Learning about Hamilton

​​​​Fast facts

  • NZ's largest inland city
  • NZ's longest river, the Waikato, flows for 16km through the city
  • Kirikiriroa, the city's Maori name means "long stretch of gravel"
  • Population of 160,000 people (estimate at June 2016​)
  • Has a youthful population - around half of residents are under 30 years old
  • NZ European make up three quarters of the population and Maori 19 per cent
  • Home to more than 80 ethnic groups
  • Mild climate and moderate year round rainfall keep the city and surrounding area very green
  • Mean temperatures - 18C in January (summer) and 9C in July (winter)
  • 145 parks and gardens and 63 sports areas
  • City has more than 1,000 hectares of open space
  • Home to 25,800 person capacity Waikato Stadium

Hamilton's economy

  • Hamilton is at the centre of one of the richest agricultural and pastoral areas in the world
  • Major service centre for the Waikato region
  • Dairy industry is centred around Hamilton and Waikato - world class centre of agricultural biotech excellence
  • Home to a number of NZ's science research facilities
  • Home to national Agricultural Fieldays - largest agricultural trade show in the southern Hemisphere (generating $290 million sales)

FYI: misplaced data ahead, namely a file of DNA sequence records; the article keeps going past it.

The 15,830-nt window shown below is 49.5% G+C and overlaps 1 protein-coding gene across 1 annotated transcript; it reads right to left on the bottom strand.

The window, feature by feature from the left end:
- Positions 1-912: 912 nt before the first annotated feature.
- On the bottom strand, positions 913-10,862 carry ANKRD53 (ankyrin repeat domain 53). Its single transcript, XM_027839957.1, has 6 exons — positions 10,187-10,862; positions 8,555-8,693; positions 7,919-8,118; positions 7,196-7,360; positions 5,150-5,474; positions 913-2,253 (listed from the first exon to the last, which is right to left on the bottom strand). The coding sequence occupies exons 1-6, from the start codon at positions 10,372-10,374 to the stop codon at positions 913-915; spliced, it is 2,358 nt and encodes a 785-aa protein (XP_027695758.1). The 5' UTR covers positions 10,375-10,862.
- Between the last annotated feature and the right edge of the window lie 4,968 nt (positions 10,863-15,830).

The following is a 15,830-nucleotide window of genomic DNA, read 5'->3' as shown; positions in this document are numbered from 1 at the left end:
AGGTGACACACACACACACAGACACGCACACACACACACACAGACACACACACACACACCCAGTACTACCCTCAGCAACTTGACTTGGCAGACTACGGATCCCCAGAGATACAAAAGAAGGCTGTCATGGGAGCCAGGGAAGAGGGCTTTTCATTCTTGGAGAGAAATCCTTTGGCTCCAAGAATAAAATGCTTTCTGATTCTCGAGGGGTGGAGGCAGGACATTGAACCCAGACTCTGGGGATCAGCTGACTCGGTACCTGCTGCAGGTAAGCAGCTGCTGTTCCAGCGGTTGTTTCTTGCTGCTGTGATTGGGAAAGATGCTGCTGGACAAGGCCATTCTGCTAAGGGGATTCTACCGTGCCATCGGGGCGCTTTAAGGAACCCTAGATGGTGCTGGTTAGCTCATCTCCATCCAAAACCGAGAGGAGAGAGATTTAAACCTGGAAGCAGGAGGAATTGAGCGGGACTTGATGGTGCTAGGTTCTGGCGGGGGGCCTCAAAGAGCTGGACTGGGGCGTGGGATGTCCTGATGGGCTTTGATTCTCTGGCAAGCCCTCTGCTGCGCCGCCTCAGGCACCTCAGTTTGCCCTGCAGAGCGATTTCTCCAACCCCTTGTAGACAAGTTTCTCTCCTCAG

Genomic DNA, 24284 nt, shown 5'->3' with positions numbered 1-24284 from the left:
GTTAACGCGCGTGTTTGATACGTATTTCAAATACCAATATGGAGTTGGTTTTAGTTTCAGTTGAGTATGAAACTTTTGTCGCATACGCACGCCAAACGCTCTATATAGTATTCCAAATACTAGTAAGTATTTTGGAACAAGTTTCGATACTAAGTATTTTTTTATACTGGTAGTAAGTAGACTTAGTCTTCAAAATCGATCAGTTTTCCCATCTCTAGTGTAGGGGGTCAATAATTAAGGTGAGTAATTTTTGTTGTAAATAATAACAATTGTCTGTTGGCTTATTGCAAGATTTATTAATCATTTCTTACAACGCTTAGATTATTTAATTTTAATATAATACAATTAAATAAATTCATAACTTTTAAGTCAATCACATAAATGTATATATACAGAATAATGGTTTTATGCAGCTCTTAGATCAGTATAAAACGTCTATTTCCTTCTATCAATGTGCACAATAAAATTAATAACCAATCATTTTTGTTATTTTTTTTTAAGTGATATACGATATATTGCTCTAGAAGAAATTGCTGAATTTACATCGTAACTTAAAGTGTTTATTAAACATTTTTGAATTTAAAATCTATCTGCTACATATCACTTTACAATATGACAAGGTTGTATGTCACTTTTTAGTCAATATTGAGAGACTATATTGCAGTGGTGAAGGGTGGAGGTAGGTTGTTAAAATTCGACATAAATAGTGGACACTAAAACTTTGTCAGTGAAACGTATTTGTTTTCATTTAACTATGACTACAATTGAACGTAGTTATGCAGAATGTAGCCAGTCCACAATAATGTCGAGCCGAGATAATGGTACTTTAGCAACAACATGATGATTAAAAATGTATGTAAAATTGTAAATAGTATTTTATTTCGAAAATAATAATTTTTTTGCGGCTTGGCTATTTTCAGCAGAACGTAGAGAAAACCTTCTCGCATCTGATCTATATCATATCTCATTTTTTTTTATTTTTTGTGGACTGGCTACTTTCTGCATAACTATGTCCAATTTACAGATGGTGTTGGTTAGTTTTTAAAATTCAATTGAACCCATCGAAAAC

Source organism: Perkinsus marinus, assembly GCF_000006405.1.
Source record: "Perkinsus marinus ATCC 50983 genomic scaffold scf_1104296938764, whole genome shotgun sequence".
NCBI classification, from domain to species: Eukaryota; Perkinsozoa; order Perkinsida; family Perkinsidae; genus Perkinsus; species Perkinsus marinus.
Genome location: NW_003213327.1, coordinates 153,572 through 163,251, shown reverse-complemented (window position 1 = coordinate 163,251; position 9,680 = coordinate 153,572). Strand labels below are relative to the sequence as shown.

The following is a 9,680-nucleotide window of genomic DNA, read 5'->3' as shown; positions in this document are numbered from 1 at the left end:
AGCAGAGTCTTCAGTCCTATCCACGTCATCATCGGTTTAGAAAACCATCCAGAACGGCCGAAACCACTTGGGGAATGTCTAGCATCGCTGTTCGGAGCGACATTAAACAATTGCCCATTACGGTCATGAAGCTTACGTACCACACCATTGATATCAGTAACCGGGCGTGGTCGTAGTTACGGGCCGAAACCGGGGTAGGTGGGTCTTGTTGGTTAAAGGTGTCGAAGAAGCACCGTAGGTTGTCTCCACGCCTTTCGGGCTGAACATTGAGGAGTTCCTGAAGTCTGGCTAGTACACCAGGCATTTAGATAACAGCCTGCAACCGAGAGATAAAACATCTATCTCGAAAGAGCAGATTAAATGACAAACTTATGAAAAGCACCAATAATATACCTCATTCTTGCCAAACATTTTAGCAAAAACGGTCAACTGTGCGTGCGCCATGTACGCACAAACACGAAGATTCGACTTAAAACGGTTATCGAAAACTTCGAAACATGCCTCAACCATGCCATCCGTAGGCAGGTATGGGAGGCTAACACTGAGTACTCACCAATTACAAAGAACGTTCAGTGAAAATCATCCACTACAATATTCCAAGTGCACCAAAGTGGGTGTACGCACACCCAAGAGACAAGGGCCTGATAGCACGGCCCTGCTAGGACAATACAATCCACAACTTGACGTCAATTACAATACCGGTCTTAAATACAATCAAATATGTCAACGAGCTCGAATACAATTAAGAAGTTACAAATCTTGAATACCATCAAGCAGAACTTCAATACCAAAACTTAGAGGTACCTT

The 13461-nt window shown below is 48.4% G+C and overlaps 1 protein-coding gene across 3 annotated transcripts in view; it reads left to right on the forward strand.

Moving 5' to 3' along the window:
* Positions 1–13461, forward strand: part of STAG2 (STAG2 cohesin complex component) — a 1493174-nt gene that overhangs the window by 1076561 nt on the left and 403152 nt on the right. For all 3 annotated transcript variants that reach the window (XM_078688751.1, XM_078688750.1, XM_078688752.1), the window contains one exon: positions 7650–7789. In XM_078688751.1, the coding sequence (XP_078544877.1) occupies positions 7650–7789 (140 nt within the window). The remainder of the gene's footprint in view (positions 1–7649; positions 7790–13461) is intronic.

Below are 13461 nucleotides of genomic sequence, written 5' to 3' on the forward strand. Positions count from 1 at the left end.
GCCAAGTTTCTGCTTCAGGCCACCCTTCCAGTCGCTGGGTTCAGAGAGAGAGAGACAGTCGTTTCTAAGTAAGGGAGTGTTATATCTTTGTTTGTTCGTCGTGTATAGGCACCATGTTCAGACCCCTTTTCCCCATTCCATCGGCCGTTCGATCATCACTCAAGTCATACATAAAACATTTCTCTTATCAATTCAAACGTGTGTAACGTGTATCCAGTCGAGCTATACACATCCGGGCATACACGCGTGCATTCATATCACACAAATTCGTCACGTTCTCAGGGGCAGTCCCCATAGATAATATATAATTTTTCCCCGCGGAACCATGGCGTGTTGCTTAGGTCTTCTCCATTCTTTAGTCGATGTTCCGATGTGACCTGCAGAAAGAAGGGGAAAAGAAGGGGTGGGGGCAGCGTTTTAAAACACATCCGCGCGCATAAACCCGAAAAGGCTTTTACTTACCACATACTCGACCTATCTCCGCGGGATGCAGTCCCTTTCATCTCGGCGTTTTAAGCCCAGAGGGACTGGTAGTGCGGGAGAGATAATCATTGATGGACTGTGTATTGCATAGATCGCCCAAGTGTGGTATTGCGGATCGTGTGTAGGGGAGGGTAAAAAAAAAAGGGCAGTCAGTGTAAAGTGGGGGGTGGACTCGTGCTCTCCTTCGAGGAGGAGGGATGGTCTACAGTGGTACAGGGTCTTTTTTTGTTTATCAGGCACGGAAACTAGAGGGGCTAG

• City's closeness to two main sea ports (Auckland and Tauranga), two international airports (Auckland and Hamilton), railway, south Auckland industrial base and state highways provide significant opportunities for export and import

For more information about Hamilton see our Economic Reports and Indicators page.

Hamilton's history

The earliest recorded settlers in the Hamilton area were Maori from the Tainui waka. The Tainui people called an area on the west bank of the Waikato River Kirikiriroa (long stretch of gravel), which is the Maori name for Hamilton today. The area was later renamed Hamilton after Captain John Charles Fane Hamilton, who was killed at the battle of Gate Pa in Tauranga in 1864. 

The Hamilton area has a history of 700-800 years of Maori occupation and settlement, highlighted by pa sites, traditional gardens and agricultural features along the Waikato River. The main hapu of Hamilton/Kirikiriroa and the surrounding area are Ngati Wairere, Ngati Haua and Ngati Mahanga.

In 1863, the New Zealand Settlement Act enabled land to be taken from Maori by the Crown. This resulted in 1.2 million hectares of land being confiscated in the Waikato region, and part of this land provided the basis for European settlement in Hamilton.  

Formal European settlement was established on 24 August 1864, when Captain William Steele came off the gunboat Rangiriri and established the first redoubt near what is now known as Memorial Park.

A military outpost was set up in Hamilton East, which was originally destined to be the main street of Hamilton. Evidence of planning for the centre of the village can be seen in the 'village square' concept of Steele Park and the planting of English trees along Grey Street. 

The Borough of Hamilton was established in 1877 with a population of 1,245 and an area of 752 hectares. In December 1945, Hamilton became a city with 20,000 citizens.

Page reviewed: 04 Jul 2017 2:24pm